Amazon’s foray into on-demand web services such as its S3 storage and EC2 computing service has done two things: brought the focus onto cloud computing and at the same time up-ended the pricing structure of the Internet infrastructure. Of course, it has also prompted a spate of copycats and liberal interpretation of the term “cloud computing.”
Take Mosso, an on-demand hosting start-up backed by Rackspace of San Antonio, Texas, as an example. For $100 a month, Mosso is offering 50 GB disk-space and 500 GB bandwidth and 3 million web requests per month. Beyond that it is 25 cents per gigabyte for bandwidth and 3 pennies per 1000 requests.
Mosso Co-founders Todd Morey and Jonathan Bryce, both ex-Rackspace employees, are going after startups and web app developers with their new “hosting cloud.”
While Mosso seems to be an easy enough service to use, with a simpler pricing structure, it is hard for me to think of it as a “cloud computing” service like the way I think of Amazon Web Services. AWS, for example, charges for what you use. There is no upfront monthly fee, a business practice common to hosting services. Moreover AWS offers pieces of the infrastructure — computing, storage, etc. — on demand, not as a packaged solution.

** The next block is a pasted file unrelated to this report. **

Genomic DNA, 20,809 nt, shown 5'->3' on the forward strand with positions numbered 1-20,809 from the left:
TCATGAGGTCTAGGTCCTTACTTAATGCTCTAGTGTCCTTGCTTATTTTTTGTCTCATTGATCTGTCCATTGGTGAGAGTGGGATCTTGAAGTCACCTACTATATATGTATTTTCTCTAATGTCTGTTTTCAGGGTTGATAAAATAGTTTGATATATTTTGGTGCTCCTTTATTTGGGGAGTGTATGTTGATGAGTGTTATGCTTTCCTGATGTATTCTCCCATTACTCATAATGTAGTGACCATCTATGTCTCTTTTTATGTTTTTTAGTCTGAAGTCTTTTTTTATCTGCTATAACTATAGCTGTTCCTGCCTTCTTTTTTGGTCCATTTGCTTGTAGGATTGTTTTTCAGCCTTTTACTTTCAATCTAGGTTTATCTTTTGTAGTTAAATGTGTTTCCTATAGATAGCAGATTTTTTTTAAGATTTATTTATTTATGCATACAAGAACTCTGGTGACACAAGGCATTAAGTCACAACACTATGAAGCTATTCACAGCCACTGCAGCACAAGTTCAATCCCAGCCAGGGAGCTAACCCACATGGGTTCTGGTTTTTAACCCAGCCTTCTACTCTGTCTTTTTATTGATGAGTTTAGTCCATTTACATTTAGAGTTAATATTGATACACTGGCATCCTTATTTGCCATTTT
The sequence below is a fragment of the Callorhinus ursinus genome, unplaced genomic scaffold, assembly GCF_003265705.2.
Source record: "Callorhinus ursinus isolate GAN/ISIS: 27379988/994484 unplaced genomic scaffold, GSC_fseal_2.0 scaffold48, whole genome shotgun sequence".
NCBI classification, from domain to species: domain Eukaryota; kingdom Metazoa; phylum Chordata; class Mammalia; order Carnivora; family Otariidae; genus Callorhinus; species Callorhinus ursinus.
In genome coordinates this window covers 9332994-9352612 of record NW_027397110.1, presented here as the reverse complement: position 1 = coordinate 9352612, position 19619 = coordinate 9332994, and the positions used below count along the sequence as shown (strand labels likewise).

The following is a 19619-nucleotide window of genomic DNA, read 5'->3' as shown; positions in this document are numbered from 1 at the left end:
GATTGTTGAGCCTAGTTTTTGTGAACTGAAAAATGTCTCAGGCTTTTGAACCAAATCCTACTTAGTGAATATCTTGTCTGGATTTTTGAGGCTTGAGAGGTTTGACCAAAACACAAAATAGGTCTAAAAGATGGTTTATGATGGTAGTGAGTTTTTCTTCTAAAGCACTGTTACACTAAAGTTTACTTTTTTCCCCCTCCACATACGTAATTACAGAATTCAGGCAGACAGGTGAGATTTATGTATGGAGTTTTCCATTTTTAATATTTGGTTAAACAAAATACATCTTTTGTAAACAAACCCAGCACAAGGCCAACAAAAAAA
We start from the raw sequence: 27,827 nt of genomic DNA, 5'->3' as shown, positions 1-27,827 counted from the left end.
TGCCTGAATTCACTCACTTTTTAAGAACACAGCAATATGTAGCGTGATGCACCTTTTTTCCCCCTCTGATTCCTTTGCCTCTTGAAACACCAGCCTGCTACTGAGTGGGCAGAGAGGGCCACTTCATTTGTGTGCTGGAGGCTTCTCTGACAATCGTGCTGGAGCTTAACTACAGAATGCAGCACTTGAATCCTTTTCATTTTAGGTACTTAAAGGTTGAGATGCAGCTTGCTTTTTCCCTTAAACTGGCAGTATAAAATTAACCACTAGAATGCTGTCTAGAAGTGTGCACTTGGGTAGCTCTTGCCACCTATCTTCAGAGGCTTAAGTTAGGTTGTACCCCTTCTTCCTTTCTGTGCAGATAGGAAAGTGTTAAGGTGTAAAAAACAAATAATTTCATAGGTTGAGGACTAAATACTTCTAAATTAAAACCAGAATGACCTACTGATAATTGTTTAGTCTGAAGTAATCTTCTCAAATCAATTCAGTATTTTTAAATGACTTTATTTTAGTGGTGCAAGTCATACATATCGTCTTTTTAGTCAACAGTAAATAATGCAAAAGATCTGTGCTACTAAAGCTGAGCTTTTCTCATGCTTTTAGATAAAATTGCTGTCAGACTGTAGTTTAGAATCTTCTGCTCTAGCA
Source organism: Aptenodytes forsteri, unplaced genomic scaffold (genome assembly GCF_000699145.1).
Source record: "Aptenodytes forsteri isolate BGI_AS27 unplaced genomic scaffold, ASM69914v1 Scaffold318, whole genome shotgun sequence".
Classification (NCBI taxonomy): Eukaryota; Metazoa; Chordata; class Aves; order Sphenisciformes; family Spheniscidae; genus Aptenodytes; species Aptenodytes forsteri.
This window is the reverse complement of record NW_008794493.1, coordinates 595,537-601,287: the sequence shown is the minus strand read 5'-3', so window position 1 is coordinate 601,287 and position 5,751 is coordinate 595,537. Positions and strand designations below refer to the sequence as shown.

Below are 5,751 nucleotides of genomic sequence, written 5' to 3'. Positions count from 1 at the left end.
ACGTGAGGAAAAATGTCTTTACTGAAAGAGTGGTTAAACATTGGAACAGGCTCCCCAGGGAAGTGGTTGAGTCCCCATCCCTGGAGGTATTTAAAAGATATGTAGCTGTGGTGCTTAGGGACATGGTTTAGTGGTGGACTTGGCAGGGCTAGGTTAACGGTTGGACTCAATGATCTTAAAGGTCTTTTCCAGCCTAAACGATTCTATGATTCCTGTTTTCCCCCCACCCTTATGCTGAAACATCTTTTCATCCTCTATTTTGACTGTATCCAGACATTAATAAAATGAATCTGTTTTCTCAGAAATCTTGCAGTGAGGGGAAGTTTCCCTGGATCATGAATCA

From that perspective, Mosso is competitive with Joyent, a Marin, Calif.-based startup that recently started offering such scale-as-you-need-to services to Facebook application developers. That said, I think Mosso-type services are good for the hosting business, and also for startups and web app developers, since they provide a simpler pricing model along with the ability to scale.